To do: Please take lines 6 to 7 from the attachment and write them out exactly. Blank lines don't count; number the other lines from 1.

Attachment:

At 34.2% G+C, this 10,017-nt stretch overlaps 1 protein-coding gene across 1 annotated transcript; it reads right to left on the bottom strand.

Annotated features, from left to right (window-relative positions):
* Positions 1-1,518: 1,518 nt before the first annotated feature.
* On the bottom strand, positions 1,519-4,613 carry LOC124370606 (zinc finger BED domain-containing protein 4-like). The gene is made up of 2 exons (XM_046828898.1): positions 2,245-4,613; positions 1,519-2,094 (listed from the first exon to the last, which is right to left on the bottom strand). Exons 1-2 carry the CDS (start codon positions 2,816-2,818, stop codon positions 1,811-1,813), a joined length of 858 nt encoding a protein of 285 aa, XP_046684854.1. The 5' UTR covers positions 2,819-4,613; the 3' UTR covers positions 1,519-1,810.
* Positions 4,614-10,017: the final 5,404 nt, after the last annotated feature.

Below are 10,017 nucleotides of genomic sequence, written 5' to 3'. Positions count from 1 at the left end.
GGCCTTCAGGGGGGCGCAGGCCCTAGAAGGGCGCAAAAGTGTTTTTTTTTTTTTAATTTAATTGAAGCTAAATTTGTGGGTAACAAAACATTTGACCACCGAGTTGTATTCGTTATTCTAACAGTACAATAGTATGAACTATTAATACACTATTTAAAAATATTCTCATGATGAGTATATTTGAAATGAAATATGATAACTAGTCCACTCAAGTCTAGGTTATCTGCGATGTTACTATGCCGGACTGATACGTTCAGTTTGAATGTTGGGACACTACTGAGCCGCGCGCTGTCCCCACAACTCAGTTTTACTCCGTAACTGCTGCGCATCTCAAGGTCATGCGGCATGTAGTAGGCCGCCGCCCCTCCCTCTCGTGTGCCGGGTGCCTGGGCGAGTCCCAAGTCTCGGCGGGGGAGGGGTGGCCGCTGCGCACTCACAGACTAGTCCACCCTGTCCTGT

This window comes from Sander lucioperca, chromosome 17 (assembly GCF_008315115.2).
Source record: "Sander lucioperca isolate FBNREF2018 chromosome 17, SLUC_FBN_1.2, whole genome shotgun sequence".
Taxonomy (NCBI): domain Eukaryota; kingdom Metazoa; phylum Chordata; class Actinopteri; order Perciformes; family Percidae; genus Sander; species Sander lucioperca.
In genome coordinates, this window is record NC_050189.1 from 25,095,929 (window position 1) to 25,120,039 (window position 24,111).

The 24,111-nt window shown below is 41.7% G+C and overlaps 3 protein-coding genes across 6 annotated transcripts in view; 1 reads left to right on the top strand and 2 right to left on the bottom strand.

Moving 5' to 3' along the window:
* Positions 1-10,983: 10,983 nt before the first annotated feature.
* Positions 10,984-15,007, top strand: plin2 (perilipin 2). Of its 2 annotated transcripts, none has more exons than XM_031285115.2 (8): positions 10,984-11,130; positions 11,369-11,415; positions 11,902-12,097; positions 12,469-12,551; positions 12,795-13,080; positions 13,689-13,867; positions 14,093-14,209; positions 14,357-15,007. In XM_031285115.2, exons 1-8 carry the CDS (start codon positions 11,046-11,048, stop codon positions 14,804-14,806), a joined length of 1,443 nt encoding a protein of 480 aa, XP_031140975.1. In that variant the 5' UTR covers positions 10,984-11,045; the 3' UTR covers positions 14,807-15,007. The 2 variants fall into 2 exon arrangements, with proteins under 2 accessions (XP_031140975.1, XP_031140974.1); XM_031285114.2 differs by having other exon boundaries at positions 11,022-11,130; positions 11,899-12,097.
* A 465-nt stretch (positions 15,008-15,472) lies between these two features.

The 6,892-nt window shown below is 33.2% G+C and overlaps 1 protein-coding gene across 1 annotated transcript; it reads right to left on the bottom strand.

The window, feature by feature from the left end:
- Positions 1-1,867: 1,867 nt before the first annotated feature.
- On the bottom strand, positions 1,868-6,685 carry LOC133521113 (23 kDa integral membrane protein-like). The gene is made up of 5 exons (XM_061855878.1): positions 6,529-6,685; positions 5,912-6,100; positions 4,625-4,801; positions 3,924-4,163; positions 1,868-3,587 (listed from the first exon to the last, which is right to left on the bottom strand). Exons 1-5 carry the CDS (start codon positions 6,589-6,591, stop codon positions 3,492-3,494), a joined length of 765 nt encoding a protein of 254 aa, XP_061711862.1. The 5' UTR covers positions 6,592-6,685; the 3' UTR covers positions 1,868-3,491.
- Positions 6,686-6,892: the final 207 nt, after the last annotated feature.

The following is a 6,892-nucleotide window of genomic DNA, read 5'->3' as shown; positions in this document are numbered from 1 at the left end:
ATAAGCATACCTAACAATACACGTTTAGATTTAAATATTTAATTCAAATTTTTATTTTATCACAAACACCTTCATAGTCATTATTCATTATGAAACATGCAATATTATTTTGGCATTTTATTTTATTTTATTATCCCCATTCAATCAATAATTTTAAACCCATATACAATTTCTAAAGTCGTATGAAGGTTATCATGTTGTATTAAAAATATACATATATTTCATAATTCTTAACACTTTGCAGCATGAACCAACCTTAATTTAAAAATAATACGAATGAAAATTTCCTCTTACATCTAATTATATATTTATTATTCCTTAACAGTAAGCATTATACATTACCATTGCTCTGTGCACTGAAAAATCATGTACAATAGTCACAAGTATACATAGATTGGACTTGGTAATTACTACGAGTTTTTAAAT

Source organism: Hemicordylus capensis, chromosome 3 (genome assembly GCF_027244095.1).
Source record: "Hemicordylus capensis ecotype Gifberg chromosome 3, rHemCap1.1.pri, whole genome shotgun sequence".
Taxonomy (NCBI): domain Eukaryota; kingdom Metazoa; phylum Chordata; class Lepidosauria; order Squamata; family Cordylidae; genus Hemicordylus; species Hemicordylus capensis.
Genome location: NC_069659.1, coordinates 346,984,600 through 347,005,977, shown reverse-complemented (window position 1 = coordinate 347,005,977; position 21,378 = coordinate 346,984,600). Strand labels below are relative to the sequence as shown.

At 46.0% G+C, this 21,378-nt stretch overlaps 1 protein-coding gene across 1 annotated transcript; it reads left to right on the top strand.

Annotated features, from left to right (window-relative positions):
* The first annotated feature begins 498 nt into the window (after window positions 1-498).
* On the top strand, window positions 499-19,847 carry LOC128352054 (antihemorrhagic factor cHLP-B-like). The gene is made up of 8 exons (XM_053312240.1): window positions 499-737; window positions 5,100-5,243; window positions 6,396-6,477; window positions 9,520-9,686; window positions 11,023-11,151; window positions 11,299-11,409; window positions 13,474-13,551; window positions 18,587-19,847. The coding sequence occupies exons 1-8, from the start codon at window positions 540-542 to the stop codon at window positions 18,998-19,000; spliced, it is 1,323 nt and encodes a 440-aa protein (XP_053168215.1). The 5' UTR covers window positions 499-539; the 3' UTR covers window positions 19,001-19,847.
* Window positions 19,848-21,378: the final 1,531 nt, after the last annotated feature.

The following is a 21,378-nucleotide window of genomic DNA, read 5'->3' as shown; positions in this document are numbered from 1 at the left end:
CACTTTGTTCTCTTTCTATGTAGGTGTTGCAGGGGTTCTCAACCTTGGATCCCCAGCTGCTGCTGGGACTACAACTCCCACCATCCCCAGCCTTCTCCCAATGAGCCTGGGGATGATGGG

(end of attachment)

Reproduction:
Below are 10,017 nucleotides of genomic sequence, written 5' to 3'. Positions count from 1 at the left end.
GGCCTTCAGGGGGGCGCAGGCCCTAGAAGGGCGCAAAAGTGTTTTTTTTTTTTTAATTTAATTGAAGCTAAATTTGTGGGTAACAAAACATTTGACCACCGAGTTGTATTCGTTATTCTAACAGTACAATAGTATGAACTATTAATACACTATTTAAAAATATTCTCATGATGAGTATATTTGAAATGAAATATGATAACTAGTCCACTCAAGTCTAGGTTATCTGCGATGTTACTATGCCGGACTGATACGTTCAGTTTGAATGTTGGGACACTACTGAGCCGCGCGCTGTCCCCACAACTCAGTTTTACTCCGTAACTGCTGCGCATCTCAAGGTCATGCGGCATGTAGTAGGCCGCCGCCCCTCCCTCTCGTGTGCCGGGTGCCTGGGCGAGTCCCAAGTCTCGGCGGGGGAGGGGTGGCCGCTGCGCACTCACAGACTAGTCCACCCTGTCCTGT